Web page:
BRIDGE

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The Independent Culture
TOWARDS the end of the semi-final of the recent Bermuda Bowl there was an interesting part-score deal. With declarer having five top losers in Three Hearts it is easy to see how he could have been defeated, but the defenders found ways of letting South get home.

On the lie of the cards it seems impossible to defeat a spade game by East-West, but at both tables South played peacefully in Three Hearts.

West started with two top clubs and Bobby Wolff had an easy run when West led a third club to concede a ruff and discard. Presumably East had signalled an even number of clubs, and his partner had played him for a doubleton. At the other table the American West switched to a trump at trick 3. You have to agree that, from his point of view, a spade switch looked unattractive, but Perron (for France) demonstrated that the trump switch was fatal.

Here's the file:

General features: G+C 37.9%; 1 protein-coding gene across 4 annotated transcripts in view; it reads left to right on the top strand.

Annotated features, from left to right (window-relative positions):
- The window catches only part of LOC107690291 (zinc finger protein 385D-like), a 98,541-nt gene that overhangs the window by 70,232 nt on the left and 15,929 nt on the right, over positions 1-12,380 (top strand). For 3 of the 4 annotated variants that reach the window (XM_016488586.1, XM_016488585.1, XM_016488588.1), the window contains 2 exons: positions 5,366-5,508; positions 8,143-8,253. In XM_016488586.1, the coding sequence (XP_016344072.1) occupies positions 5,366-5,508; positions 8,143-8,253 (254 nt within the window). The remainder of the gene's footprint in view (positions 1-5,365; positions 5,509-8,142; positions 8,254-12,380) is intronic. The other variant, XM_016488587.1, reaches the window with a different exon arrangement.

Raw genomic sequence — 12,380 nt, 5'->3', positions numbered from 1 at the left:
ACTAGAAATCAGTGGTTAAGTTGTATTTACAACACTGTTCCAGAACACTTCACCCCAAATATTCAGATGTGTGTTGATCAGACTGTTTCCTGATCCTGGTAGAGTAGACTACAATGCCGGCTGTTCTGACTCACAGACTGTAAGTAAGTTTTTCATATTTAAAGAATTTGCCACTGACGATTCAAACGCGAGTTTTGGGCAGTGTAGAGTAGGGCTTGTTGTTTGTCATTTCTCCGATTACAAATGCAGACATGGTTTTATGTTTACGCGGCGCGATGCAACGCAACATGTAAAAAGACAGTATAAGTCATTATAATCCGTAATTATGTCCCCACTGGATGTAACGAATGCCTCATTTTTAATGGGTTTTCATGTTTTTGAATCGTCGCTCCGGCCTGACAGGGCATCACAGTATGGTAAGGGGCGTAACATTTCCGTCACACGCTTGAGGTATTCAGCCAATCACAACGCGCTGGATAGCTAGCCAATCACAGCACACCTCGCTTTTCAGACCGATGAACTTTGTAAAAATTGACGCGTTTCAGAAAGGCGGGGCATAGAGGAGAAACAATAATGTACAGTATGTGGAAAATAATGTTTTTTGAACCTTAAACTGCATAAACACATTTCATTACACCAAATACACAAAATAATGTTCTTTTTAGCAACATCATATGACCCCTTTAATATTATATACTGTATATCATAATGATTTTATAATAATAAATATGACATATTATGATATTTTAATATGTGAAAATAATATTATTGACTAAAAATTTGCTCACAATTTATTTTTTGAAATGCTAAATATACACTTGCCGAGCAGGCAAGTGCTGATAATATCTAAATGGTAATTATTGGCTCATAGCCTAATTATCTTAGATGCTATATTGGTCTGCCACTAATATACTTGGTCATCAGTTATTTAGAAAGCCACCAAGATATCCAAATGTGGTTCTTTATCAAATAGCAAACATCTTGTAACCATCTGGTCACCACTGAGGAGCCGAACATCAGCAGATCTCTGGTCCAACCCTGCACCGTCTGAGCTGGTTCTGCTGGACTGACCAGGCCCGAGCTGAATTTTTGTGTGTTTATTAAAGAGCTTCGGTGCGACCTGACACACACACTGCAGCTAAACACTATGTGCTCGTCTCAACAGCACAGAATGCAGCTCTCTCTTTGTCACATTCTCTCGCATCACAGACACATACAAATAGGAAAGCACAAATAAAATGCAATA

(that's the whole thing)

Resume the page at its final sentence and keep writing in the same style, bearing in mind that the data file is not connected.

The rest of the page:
He won in hand and played three rounds of diamonds, ruffing high. To establish and enjoy the long diamond he needed two entries to the table and, rather than play for the trumps breaking 2-2, he took a spectacular finesse against West's nine. Another diamond was ruffed high and the last trump was drawn with dummy's queen so that the long diamond could be enjoyed.

A lot of hard work for a flat board!

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